At least two bombs exploded near the finish line of the Boston Marathon, leaving two dead, and dozens wounded. At this moment no suspects have been announced, nor has any group taken responsibility for the attack.
Obviously there will be a list of suspects behind the blast.
The first and most obvious suspect will likely centre around Al-Qaeda, who's main agenda is attacking the United States. The attack could've either been carried out by Al-Qaeda, or its affiliate, Al-Qaeda in the Arabian Peninsula (AQAP), or it could've been a joint operation between the two.
AQAP have already had 2 foiled attacks against the US. Back in 2009, underwear bomber Umar Farouk Abdulmutallab was unsuccessful in detonating his explosive device onboard an American passenger plane after passengers thwarted his attempt.
AQAP was then foiled a second time when explosive devices bound for the US were discovered and dismantled by intelligence agencies. The aim of the plot was for the explosives to have been detonated while onboard US passenger planes.
AQAP have shown in both attempted attacks that they possess the capability of producing deadly explosive devices similar to what we have seen in Boston today.
WBZ-TV / Screengrab
Two bombs exploded near the finish line of the Boston Marathon killing three, more than 100 injured
The target of the attack also make it likely that it was Al-Qaeda; it was a crowded area, with a high potential of casualties, as well as a symbolical attack. The Boston Marathon is a very special day for the city, and an attack on the marathon would gain a lot of attention, and this would fit in with the modus operandi of Al-Qaeda, who want their attacks to gain as much attention as possible, as well as having a high symbolical meaning behind it.
The fact that the attack was not carried out by a suicide bomber may cast some doubt on whether Al-Qaeda was behind it, as they often like to employ a suicide bomber for carrying out such an attack.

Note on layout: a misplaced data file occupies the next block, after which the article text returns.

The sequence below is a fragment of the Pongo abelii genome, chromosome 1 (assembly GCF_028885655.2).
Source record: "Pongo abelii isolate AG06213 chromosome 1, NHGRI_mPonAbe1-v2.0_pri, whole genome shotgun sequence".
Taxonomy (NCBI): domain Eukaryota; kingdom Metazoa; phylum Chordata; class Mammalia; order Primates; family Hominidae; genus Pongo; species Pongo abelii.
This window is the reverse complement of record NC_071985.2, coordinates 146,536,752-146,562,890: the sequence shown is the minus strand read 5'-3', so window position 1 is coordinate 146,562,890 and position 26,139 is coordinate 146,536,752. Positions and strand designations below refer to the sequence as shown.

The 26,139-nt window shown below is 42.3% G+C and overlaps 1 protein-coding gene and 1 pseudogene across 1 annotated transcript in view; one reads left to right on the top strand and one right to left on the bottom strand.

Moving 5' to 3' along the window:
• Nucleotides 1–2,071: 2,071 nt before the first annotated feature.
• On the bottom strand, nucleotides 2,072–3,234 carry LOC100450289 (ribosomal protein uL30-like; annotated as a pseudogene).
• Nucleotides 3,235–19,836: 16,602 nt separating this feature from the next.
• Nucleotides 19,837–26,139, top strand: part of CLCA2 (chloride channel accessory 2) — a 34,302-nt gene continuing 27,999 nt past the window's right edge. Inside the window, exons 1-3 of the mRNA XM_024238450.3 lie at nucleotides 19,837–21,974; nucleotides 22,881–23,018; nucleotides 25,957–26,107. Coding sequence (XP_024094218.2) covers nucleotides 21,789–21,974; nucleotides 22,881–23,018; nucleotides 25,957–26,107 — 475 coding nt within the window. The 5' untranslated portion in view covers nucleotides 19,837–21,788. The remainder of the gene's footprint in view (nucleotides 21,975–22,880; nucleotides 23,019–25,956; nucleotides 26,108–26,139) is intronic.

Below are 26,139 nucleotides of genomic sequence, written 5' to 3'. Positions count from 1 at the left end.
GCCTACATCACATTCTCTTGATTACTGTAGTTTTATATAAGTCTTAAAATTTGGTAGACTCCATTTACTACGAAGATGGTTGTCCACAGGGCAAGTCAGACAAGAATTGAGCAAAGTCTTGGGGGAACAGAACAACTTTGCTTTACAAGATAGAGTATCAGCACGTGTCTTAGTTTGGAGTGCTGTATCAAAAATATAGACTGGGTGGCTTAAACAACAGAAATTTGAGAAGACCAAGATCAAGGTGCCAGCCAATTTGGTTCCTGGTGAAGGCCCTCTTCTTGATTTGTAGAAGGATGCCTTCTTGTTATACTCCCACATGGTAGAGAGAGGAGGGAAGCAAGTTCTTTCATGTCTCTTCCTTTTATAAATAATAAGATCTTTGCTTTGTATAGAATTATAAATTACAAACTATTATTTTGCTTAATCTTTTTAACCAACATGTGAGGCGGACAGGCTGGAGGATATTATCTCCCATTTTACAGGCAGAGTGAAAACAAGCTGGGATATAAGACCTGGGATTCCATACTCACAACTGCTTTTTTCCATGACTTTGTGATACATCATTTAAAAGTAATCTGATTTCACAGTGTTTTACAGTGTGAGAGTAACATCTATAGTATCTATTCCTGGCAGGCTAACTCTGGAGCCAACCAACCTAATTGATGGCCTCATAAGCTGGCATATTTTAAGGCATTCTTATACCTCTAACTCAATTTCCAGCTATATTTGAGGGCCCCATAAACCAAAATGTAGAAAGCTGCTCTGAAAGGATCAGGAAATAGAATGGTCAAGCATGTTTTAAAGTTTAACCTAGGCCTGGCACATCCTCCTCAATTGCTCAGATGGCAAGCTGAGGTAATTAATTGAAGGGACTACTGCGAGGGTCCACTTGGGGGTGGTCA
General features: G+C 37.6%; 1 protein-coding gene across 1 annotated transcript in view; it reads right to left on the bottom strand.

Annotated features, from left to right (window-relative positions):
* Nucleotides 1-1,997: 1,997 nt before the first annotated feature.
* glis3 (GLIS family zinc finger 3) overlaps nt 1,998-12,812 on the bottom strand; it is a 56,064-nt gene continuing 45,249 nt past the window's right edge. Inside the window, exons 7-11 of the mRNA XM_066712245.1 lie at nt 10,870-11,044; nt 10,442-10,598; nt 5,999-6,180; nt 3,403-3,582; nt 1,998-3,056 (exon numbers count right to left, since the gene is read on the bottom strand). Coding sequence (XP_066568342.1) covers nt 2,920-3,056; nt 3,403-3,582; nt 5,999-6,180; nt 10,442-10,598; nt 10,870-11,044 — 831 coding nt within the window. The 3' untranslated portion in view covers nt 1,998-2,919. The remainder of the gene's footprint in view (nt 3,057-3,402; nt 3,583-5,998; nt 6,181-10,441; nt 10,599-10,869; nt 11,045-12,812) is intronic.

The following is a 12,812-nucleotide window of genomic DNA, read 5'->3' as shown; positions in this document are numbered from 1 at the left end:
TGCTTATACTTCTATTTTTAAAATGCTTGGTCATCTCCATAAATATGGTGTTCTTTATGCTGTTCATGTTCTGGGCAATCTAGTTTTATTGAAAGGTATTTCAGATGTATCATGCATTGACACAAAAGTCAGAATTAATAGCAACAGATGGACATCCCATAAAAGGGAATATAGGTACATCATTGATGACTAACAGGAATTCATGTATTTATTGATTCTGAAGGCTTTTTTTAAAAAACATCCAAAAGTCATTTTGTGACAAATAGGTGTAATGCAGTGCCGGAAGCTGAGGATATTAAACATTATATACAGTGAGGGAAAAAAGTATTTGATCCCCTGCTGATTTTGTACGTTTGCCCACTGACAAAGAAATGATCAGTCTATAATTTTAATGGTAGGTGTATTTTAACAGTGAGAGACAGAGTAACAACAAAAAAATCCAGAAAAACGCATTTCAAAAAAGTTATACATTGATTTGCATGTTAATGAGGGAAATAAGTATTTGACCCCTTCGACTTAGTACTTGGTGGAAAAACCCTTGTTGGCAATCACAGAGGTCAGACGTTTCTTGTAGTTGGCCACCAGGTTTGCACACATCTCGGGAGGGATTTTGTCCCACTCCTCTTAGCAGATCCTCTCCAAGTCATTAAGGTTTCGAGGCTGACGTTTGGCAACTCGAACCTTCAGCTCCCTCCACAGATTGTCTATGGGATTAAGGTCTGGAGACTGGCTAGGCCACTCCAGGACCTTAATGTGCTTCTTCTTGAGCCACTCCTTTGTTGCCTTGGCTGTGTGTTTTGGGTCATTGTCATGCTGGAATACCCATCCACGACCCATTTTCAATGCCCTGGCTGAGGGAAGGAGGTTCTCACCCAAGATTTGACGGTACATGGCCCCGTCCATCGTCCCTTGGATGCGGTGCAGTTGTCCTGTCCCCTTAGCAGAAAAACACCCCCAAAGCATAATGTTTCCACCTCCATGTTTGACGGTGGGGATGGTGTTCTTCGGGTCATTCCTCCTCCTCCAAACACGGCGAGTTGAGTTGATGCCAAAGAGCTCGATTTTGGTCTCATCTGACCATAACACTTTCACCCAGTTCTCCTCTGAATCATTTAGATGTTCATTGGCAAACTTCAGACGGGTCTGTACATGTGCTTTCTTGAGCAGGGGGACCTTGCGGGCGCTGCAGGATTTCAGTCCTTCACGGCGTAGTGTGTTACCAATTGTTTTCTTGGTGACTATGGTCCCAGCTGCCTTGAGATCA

Another potential likelihood behind the attack could be that of a lone wolf, someone who acted on their own, and not necessarily linked or connected to Al-Qaeda, but someone who shares their ideology and beliefs.
Authorities in the US have often spoken about how one of their main concerns is that of a lone wolf, as they are much harder to detect and foil. A lone wolf with no connections or links to Al-Qaeda, or without any prior background criminal past, could easily plan and gain the materials needed to build an explosive device without arousing suspicions from the authorities.
The blasts in Boston could also potentially be an act of domestic terrorism, carried out by either a right wing group, or a right wing lone wolf. Today was tax day, and many right wing movements are opposed to income taxes, viewing them as unconstitutional and an infringement on their rights imposed by the Federal Government overusing its powers. Homeland Security has warned in the past of the growing threat of right-wing extremism, which has seen a surge with the election of President Barack Obama back in 2008.
Another potential likelihood behind the blasts was that it was carried out by someone who just wanted to inflict death and damage, someone who doesn't really have a political reason behind the attack, but more of a criminal intent to simply cause harm. An example of such an attack would be the Aurora theatre shooting that was carried out by James Holmes last summer.
This opinion article was written by an independent writer. The opinions and views expressed herein are those of the author and are not necessarily intended to reflect those of DigitalJournal.com